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Student finds a new career and home at BFIT

Posted by Tracy Williams on Dec 20, 2016 12:10:00 PM

Born and raised in Peru, Darleny L. first immigrated to the United States 10 years ago in search of a new adventure. She spoke no English, but learned on the job while working at The Cheesecake Factory at the CambridgeSide Galleria. She proved to be a quick study, and moved up the ranks in short order—from the bakery, to hostessing, and then to waiting tables. Unchallenged and unfulfilled, Darleny decided “It was time for another change.” She sought an industry with more opportunities for career and personal growth.

Darleny found her niche working in customer service at the Charles Hotel in Cambridge. She found herself naturally excelling in her new role, at times making decisions far above her pay grade for the sake of efficiency. “At the time, I just saw it as being customer focused. I was passionate about my work,” she explained. But there was little opportunity for advancement without a college degree. Her boss would always say, “A degree is the way to move ahead.” Darleny heeded the advice, and enrolled at Bunker Hill Community College to study hotel management.

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Topics: News, Mechanical Engineering Technology

U.S. manufacturing is making a comeback, and so are good-paying jobs

Posted by Jaime Crespo on Dec 15, 2016 3:45:00 PM

“Manufacturing is flooding back to the United States,” says Joanna Dowling, chair of the Mechanical Engineering Technology program at Benjamin Franklin Institute of Technology (BFIT). In the past, many American industries outsourced manufacturing labor to facilities in other countries; primarily China. But due to rising overseas manpower and energy costs, and companies’ desire to produce goods close to their customers, the trend is reversing.

Industries small and large in the U.S. are “reshoring” the manufacturing of a wide range of products—from automobiles and tractors to appliances—from countries like China. “The result is a surge in the number of jobs for skilled labor and a tremendous call for technicians,” says Dowling.

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Topics: News, Mechanical Engineering Technology

Procter & Gamble partners with BFIT to prepare students as technicians and leaders

Posted by Jaime Crespo on Sep 22, 2016 11:40:44 AM

When Dylan Foureau, a Mechanical Engineering Technology student, learned about a new co-op program at Procter & Gamble’s (P&G) Gillette headquarters in Boston, he knew right away that this was no run-of-the-mill co-op. Aside from a lengthy application and GPA requirement, the selection process included an in-depth reasoning test and two rounds of in-person interviews with P&G managers.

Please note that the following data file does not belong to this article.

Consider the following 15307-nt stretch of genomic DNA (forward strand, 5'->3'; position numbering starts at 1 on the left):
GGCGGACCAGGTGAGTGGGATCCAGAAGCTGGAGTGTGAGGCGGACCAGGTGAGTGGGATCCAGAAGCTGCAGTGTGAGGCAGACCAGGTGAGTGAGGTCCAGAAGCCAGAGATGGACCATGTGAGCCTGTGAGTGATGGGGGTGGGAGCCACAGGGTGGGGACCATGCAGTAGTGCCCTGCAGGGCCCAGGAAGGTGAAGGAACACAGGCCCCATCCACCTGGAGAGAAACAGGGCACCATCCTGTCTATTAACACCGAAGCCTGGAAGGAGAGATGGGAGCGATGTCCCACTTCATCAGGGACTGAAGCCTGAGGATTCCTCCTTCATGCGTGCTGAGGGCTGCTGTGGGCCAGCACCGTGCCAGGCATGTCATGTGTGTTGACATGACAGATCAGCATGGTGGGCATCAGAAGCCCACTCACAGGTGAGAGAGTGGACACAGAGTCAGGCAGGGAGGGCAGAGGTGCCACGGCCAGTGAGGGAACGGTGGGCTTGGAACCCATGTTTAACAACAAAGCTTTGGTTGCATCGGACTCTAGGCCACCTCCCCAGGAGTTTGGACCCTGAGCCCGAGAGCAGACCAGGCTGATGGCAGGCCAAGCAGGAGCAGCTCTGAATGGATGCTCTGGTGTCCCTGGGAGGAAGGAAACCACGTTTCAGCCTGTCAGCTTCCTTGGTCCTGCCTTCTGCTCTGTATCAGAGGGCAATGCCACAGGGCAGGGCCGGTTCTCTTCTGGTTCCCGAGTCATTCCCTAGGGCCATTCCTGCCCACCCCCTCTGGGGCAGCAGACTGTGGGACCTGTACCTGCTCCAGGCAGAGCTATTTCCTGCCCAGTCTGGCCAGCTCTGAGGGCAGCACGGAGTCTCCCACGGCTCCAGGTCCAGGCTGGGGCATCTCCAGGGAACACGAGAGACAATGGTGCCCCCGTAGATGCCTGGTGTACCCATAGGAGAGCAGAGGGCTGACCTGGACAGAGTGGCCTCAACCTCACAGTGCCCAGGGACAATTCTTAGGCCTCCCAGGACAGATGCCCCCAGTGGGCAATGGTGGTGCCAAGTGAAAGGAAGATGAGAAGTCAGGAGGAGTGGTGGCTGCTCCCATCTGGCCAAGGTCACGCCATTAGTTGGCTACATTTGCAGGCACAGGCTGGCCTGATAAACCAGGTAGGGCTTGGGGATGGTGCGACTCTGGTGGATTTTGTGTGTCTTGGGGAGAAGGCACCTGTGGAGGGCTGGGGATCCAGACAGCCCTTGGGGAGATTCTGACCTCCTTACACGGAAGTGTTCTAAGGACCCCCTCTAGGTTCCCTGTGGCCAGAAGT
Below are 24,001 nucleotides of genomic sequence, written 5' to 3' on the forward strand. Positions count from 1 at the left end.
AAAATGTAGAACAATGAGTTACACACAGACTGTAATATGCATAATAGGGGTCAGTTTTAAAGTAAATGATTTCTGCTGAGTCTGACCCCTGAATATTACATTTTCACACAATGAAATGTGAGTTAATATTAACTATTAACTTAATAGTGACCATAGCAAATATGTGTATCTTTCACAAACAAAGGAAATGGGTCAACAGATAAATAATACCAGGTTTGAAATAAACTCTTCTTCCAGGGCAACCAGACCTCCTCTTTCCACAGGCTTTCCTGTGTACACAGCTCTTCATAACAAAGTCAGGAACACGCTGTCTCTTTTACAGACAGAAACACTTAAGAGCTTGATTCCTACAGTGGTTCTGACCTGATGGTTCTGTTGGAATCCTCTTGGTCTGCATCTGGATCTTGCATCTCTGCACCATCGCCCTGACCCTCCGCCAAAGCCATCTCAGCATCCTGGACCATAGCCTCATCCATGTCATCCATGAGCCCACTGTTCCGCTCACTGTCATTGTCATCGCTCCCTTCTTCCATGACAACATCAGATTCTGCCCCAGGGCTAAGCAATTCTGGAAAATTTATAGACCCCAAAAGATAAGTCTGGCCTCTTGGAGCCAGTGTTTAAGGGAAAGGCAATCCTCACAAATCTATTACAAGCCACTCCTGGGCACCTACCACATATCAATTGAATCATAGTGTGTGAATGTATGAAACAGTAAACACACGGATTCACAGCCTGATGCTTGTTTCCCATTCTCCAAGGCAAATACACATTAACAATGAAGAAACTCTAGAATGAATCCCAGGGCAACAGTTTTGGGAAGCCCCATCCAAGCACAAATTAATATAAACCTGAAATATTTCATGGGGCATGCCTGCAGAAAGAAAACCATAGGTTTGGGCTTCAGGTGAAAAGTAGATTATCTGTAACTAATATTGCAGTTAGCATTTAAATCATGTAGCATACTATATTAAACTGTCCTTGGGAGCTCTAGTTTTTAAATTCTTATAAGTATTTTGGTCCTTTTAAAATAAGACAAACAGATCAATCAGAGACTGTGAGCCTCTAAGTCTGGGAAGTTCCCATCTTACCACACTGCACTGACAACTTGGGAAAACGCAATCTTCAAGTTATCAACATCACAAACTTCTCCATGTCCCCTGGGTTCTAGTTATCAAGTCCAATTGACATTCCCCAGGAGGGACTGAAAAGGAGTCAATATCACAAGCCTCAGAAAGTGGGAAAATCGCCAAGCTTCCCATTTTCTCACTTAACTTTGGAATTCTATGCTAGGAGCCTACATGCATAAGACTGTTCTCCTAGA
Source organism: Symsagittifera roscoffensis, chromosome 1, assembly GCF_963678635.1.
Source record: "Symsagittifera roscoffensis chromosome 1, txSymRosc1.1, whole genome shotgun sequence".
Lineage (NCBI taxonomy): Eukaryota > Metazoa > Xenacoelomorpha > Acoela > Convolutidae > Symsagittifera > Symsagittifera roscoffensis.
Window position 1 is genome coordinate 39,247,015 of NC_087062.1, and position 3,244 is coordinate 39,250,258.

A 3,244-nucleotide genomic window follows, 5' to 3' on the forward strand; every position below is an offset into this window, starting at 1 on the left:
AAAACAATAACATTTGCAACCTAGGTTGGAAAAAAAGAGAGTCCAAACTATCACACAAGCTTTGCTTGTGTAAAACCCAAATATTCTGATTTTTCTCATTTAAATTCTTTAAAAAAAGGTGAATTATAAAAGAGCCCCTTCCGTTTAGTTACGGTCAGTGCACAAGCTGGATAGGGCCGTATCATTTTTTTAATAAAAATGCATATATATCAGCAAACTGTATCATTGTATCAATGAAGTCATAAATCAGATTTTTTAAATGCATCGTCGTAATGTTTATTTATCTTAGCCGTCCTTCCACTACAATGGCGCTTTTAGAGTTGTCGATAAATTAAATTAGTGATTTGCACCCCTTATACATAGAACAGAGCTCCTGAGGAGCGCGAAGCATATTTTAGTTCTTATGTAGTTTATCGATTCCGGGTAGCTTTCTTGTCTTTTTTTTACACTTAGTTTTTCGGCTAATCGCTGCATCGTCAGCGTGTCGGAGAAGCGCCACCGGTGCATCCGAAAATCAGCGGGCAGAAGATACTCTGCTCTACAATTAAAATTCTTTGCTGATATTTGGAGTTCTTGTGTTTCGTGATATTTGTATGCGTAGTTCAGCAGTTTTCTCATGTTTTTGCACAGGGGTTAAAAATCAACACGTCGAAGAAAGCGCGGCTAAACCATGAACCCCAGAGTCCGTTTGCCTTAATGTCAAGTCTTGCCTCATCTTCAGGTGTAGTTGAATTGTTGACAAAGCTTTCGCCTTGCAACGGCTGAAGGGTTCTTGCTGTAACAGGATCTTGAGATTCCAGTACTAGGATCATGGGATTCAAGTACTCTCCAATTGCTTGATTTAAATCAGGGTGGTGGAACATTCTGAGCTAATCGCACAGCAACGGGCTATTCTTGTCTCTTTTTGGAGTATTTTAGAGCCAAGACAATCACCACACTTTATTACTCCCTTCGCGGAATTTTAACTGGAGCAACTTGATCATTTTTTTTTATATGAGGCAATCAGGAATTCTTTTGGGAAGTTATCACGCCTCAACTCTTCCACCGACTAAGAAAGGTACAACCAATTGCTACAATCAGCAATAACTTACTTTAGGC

Excited about the prospect of learning and earning at a Fortune 500 company, Dylan, along with 12 other students, attended Benjamin Franklin Institute of Technology training sessions to prepare. College faculty coached students, gave practice tests, conducted mock interviews, and polished resumes.

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Topics: Mechanical Engineering Technology, Industry Partnerships

Mechanical Engineering Technology program to meet Massachusetts skills shortage

Posted by Joanna Dowling on Apr 19, 2016 3:41:00 PM


Locally, regionally and nationally, manufacturing is making a comeback. Here in Massachusetts, manufacturing accounts for approximately 250,000 jobs with an average annual salary of $75,000. Yet, there is a lack of engineering and machining talent entering the workforce.  This skills-shortage, according to Michael Tamasi, President & CEO of AccuRounds, is affecting manufacturers throughout the Commonwealth.

“Not only are engineers and CNC machinists needed for manufacturers to grow their operation, they are also needed to replace an aging workforce,” says Tamasi. “Higher education focused on preparing professionals for advanced manufacturing careers is vital to the future of our economy. Business relies on educational institutions to help fill this critical pipeline need.”


"Higher education focused on preparing professionals for advanced manufacturing careers is vital to the future of our economy."



Manufacturing employs 50 percent more workers than all the banks and insurance companies in the state; double the number of workers in wholesale trade; nearly three times as many as in information services; and nearly six times as many as in all of the arts, entertainment, and recreation firms in the Commonwealth. Yet, according to a survey of over 700 manufacturers in the state, advances in manufacturing are being hampered by a lack of skilled craftsmen. (Twenty-five-percent stated it was difficult to recruit research and development technicians.)

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Topics: News, Mechanical Engineering Technology